"An uncouth love": queering processes in medieval and early modern romances
Date of Degree
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PhD (Doctor of Philosophy)
Most scholars of the romance genre can think of any number of examples in which the tale's hero or heroine finds him- or herself caught up in a rather comic episode resulting from either mistaken identity, cross-dressing, or the "mis-directed" sexual liaisons resulting there-from. At times it seems as if everyone is doomed to stumble across at least a brief period of gendered or sexual confusion as a result of these tropes, a momentary digression into the realm of queer transgression. My project builds off the work of medieval scholar, Tison Pugh, and contends that the protagonist must undergo this brief, contained period of sexual and/or gendered transgression as a kind of requirement or steppingstone necessary in order to eventually achieve his or her goal, most often in these cases, acceptance within the chivalric court and/or heteronormative coupling. In this way, these texts demarcate sexual and gender transgression as not only essential to, but also a very part of, a larger heteronormative paradigm. The presence of these queer transgressions, is not separate, nor oppositional to the overarching heteronormative, chivalric plot, but rather an indispensable part of it. In this way, the tales seem to allow for a temporary suspension of prototypical norms as a means to ultimately reinforce and re-inscribe these exact hierarchies.
My project thus not only illustrates another way of reading the genre of romance, but also examines the notion of a medieval or early modern "queer" subjectivity. I use the work of a number of medieval- and early modern- sexuality scholars (Carolyn Dinshaw, Karma Lochrie, and Valerie Traub, to name a few) to examine four canonical texts (Sir Gawain and the Green Knight, Malory's "The Tale of Sir Gareth," Spenser's The Faerie Queene, and Sidney's The Old Arcadia), and consider to what extent the queer episodes presented therein actually subvert or conform to the larger heteronormative paradigms of that particular culture. There are many examples of medieval and early modern texts in which temporary, controlled transgression is not only endorsed, but encouraged as a means of diffusing rebellious desire, a "getting it out of the system," if you will. The extent to which such controlled transgressions remain contained, however, is debatable. In allowing a period of controlled transgression, one admits that the very act of deviancy and its containment are intrinsically important to the larger power structure. Although these tales present queer transgressions as demons to be exorcised, this exorcism, this period of release, is ultimately part of the larger quest goal; rather than oppositional to the heteronormative ideal, these queer transgressions are an important component of such a model, interwoven and essential to the overall quest.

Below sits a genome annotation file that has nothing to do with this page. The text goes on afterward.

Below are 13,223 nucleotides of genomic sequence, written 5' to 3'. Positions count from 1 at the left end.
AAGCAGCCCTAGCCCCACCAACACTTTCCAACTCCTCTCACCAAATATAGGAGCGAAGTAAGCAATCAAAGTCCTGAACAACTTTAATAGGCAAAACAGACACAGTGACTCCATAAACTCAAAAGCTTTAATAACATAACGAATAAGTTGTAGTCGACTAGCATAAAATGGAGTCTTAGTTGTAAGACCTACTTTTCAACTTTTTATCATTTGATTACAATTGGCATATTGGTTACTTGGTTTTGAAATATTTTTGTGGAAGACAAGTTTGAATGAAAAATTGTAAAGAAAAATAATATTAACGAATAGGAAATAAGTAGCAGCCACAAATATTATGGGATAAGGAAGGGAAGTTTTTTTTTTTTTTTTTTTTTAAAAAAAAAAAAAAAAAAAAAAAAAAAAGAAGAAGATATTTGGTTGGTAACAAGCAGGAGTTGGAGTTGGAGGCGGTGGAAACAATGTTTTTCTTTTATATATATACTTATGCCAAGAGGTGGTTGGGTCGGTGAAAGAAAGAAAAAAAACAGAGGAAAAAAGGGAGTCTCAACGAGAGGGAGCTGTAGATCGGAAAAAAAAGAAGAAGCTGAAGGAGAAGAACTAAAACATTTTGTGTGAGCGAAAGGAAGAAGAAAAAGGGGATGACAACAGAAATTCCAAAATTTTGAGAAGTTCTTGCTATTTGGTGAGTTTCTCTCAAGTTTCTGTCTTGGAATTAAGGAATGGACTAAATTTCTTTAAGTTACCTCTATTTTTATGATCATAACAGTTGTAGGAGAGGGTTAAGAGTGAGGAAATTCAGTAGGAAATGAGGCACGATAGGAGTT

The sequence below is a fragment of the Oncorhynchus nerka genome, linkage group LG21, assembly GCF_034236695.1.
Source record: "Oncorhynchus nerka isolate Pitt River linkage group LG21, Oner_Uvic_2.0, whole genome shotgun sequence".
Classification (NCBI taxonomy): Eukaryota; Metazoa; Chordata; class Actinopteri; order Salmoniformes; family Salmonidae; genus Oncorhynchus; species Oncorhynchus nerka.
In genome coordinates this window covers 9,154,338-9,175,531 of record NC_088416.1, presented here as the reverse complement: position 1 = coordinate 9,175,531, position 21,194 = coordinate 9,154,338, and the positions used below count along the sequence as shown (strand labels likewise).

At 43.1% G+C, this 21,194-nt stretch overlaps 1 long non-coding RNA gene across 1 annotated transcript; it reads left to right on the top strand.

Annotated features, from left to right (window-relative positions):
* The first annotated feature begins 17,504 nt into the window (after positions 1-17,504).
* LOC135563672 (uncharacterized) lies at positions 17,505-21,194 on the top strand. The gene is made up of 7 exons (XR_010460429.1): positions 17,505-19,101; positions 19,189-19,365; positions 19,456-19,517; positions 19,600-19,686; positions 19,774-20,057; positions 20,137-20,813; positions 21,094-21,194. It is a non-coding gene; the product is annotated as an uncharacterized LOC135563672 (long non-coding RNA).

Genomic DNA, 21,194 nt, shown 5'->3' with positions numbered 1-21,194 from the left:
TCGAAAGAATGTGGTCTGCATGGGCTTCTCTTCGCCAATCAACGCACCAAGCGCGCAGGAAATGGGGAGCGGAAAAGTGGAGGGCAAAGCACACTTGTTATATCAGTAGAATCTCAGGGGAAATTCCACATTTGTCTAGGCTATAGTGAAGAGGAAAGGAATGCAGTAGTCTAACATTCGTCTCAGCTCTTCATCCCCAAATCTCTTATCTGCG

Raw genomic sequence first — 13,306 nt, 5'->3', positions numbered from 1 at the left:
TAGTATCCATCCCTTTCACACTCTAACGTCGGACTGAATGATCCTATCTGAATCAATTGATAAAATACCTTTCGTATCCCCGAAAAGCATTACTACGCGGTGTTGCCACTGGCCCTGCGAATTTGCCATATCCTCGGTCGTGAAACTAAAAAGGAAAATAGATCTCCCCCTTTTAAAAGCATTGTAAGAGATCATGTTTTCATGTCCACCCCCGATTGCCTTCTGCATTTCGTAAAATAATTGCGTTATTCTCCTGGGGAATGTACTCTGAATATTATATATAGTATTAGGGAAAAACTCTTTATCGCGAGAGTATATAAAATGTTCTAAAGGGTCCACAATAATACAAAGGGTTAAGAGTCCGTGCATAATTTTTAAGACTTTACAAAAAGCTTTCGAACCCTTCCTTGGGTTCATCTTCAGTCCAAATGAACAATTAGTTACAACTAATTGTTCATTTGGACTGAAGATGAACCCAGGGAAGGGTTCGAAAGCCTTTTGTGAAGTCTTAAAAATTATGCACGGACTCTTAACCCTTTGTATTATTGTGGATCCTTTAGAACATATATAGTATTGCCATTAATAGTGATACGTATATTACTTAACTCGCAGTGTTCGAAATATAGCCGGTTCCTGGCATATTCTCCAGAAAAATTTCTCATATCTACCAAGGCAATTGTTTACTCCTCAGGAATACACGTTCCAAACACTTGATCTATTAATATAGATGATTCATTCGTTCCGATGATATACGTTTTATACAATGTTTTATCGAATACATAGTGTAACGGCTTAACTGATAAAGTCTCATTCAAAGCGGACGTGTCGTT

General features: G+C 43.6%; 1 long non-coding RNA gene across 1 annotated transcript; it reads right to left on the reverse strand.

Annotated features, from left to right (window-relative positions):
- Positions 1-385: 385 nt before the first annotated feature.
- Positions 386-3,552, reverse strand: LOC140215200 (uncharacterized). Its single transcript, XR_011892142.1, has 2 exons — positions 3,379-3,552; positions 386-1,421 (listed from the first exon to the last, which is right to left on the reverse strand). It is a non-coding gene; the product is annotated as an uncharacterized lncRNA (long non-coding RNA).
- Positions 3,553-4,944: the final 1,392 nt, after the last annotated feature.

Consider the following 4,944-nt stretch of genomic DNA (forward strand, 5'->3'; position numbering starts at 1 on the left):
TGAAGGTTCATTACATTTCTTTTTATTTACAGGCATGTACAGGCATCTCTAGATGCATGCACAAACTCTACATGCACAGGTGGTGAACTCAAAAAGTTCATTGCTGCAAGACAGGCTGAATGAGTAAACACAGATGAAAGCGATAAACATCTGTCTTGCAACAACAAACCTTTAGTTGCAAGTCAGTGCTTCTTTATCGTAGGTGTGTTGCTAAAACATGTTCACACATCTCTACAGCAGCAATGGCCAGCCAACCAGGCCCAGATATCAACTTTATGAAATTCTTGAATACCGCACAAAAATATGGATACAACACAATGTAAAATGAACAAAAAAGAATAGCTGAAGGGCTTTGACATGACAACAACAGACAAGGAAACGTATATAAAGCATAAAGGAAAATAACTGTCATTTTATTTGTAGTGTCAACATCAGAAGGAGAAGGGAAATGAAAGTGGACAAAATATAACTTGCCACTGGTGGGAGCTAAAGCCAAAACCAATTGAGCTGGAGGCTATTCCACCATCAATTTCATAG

This topic also engages with a number of issues related to queer and feminist theories, most specifically those posited by Eve Sedgwick and Judith Butler. For example, when a character switches from his previous normative role to the period of controlled transgression described here, he surely does not abandon his position within the normative sphere entirely, nor does he adopt his new deviant role completely. Rather, his state is that of in-betweeness. During this period he is both Self and Other, pursuing quests in an attempt to be assimilated into heteronormative structures of the chivalric ideal, but also temporarily assuming the "queer," marginalized subject position. Such characters do not move from heteronormative to queer and back again, but rather occupy a space in which they are both heteronormative and queer. Therefore, their time of "controlled transgression" essentially shakes the foundation of binary-based identification as a whole. That is, since such characters occupy a kind of hybrid space between heteronormative and queer roles, they serve as proof that the binaries of Self and Other are not binaries at all, but rather points on a continuum. I argue that even if the "transgression" embraced by these characters is temporary and within a "controlled" environment, it is nonetheless subversive as the mere presence of a character who is both Self and Other threatens to break down this system of hierarchies as a whole.
Copyright 2010 Katherine Gertrude Gubbels